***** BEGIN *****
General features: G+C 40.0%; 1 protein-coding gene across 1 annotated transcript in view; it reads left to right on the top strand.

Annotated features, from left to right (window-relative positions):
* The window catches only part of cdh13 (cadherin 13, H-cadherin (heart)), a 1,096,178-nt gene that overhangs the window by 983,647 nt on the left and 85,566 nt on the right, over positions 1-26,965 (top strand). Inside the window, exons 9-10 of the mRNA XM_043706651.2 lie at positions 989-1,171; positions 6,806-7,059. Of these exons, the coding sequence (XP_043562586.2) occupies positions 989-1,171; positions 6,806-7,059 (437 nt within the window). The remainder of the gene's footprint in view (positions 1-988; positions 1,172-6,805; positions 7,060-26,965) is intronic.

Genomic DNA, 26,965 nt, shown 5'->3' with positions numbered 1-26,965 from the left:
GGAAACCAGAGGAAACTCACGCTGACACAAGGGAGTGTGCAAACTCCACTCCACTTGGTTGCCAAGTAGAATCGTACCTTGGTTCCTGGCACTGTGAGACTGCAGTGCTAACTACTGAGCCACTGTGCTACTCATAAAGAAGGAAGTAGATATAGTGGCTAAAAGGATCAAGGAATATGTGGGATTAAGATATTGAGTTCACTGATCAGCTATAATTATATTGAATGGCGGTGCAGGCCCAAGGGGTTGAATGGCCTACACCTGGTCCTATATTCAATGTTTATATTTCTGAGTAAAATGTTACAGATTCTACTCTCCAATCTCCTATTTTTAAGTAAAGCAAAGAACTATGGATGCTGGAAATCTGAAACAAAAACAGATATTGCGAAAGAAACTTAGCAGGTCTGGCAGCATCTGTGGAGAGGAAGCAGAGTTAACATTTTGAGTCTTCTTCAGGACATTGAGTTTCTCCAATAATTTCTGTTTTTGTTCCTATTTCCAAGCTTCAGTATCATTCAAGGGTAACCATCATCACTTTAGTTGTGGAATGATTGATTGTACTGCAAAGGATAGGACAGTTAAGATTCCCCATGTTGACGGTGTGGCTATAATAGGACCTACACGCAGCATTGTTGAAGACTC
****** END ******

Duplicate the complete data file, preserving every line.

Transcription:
General features: G+C 40.0%; 1 protein-coding gene across 1 annotated transcript in view; it reads left to right on the top strand.

Annotated features, from left to right (window-relative positions):
* The window catches only part of cdh13 (cadherin 13, H-cadherin (heart)), a 1,096,178-nt gene that overhangs the window by 983,647 nt on the left and 85,566 nt on the right, over positions 1-26,965 (top strand). Inside the window, exons 9-10 of the mRNA XM_043706651.2 lie at positions 989-1,171; positions 6,806-7,059. Of these exons, the coding sequence (XP_043562586.2) occupies positions 989-1,171; positions 6,806-7,059 (437 nt within the window). The remainder of the gene's footprint in view (positions 1-988; positions 1,172-6,805; positions 7,060-26,965) is intronic.

Genomic DNA, 26,965 nt, shown 5'->3' with positions numbered 1-26,965 from the left:
GGAAACCAGAGGAAACTCACGCTGACACAAGGGAGTGTGCAAACTCCACTCCACTTGGTTGCCAAGTAGAATCGTACCTTGGTTCCTGGCACTGTGAGACTGCAGTGCTAACTACTGAGCCACTGTGCTACTCATAAAGAAGGAAGTAGATATAGTGGCTAAAAGGATCAAGGAATATGTGGGATTAAGATATTGAGTTCACTGATCAGCTATAATTATATTGAATGGCGGTGCAGGCCCAAGGGGTTGAATGGCCTACACCTGGTCCTATATTCAATGTTTATATTTCTGAGTAAAATGTTACAGATTCTACTCTCCAATCTCCTATTTTTAAGTAAAGCAAAGAACTATGGATGCTGGAAATCTGAAACAAAAACAGATATTGCGAAAGAAACTTAGCAGGTCTGGCAGCATCTGTGGAGAGGAAGCAGAGTTAACATTTTGAGTCTTCTTCAGGACATTGAGTTTCTCCAATAATTTCTGTTTTTGTTCCTATTTCCAAGCTTCAGTATCATTCAAGGGTAACCATCATCACTTTAGTTGTGGAATGATTGATTGTACTGCAAAGGATAGGACAGTTAAGATTCCCCATGTTGACGGTGTGGCTATAATAGGACCTACACGCAGCATTGTTGAAGACTC